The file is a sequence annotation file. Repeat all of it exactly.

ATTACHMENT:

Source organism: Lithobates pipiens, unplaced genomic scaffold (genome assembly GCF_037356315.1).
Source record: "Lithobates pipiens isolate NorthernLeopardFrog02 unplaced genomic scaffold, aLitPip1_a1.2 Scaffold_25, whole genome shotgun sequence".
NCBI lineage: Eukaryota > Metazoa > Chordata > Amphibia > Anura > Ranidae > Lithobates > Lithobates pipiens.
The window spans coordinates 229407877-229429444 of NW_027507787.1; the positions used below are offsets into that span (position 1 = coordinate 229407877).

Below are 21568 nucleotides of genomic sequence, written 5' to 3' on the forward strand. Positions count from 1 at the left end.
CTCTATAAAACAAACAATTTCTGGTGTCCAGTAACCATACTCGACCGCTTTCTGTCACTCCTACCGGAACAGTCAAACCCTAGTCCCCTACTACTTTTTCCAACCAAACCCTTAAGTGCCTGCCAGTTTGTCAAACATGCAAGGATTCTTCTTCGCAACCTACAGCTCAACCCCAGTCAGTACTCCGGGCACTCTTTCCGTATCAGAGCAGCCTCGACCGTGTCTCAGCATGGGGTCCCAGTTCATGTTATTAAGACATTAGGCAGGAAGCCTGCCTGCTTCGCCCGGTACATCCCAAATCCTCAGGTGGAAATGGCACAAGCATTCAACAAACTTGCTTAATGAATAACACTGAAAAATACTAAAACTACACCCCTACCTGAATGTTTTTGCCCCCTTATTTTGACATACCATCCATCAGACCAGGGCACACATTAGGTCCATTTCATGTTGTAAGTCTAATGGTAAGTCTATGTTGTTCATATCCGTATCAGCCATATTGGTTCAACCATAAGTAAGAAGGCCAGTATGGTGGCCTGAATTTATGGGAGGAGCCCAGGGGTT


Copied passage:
Source organism: Lithobates pipiens, unplaced genomic scaffold (genome assembly GCF_037356315.1).
Source record: "Lithobates pipiens isolate NorthernLeopardFrog02 unplaced genomic scaffold, aLitPip1_a1.2 Scaffold_25, whole genome shotgun sequence".
NCBI lineage: Eukaryota > Metazoa > Chordata > Amphibia > Anura > Ranidae > Lithobates > Lithobates pipiens.
The window spans coordinates 229407877-229429444 of NW_027507787.1; the positions used below are offsets into that span (position 1 = coordinate 229407877).

Below are 21568 nucleotides of genomic sequence, written 5' to 3' on the forward strand. Positions count from 1 at the left end.
CTCTATAAAACAAACAATTTCTGGTGTCCAGTAACCATACTCGACCGCTTTCTGTCACTCCTACCGGAACAGTCAAACCCTAGTCCCCTACTACTTTTTCCAACCAAACCCTTAAGTGCCTGCCAGTTTGTCAAACATGCAAGGATTCTTCTTCGCAACCTACAGCTCAACCCCAGTCAGTACTCCGGGCACTCTTTCCGTATCAGAGCAGCCTCGACCGTGTCTCAGCATGGGGTCCCAGTTCATGTTATTAAGACATTAGGCAGGAAGCCTGCCTGCTTCGCCCGGTACATCCCAAATCCTCAGGTGGAAATGGCACAAGCATTCAACAAACTTGCTTAATGAATAACACTGAAAAATACTAAAACTACACCCCTACCTGAATGTTTTTGCCCCCTTATTTTGACATACCATCCATCAGACCAGGGCACACATTAGGTCCATTTCATGTTGTAAGTCTAATGGTAAGTCTATGTTGTTCATATCCGTATCAGCCATATTGGTTCAACCATAAGTAAGAAGGCCAGTATGGTGGCCTGAATTTATGGGAGGAGCCCAGGGGTT